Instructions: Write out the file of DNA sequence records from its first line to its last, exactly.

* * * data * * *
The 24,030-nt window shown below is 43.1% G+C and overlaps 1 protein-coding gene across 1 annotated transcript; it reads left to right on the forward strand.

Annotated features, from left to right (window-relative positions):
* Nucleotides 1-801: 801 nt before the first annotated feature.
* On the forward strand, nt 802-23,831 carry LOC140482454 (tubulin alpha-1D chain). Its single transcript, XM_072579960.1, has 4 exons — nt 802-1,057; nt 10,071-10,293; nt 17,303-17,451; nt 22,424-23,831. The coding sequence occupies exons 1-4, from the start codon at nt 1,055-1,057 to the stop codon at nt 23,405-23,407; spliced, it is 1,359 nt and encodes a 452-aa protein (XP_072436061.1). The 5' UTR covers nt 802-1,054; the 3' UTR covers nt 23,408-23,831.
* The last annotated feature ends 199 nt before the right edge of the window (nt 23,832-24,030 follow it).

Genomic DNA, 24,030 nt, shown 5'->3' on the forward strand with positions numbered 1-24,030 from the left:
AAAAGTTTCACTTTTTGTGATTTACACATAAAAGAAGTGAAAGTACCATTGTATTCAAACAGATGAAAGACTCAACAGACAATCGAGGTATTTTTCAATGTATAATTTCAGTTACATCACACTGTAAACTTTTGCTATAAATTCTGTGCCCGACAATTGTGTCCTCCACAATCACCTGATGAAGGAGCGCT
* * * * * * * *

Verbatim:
The 24,030-nt window shown below is 43.1% G+C and overlaps 1 protein-coding gene across 1 annotated transcript; it reads left to right on the forward strand.

Annotated features, from left to right (window-relative positions):
* Nucleotides 1-801: 801 nt before the first annotated feature.
* On the forward strand, nt 802-23,831 carry LOC140482454 (tubulin alpha-1D chain). Its single transcript, XM_072579960.1, has 4 exons — nt 802-1,057; nt 10,071-10,293; nt 17,303-17,451; nt 22,424-23,831. The coding sequence occupies exons 1-4, from the start codon at nt 1,055-1,057 to the stop codon at nt 23,405-23,407; spliced, it is 1,359 nt and encodes a 452-aa protein (XP_072436061.1). The 5' UTR covers nt 802-1,054; the 3' UTR covers nt 23,408-23,831.
* The last annotated feature ends 199 nt before the right edge of the window (nt 23,832-24,030 follow it).

Genomic DNA, 24,030 nt, shown 5'->3' on the forward strand with positions numbered 1-24,030 from the left:
AAAAGTTTCACTTTTTGTGATTTACACATAAAAGAAGTGAAAGTACCATTGTATTCAAACAGATGAAAGACTCAACAGACAATCGAGGTATTTTTCAATGTATAATTTCAGTTACATCACACTGTAAACTTTTGCTATAAATTCTGTGCCCGACAATTGTGTCCTCCACAATCACCTGATGAAGGAGCGCT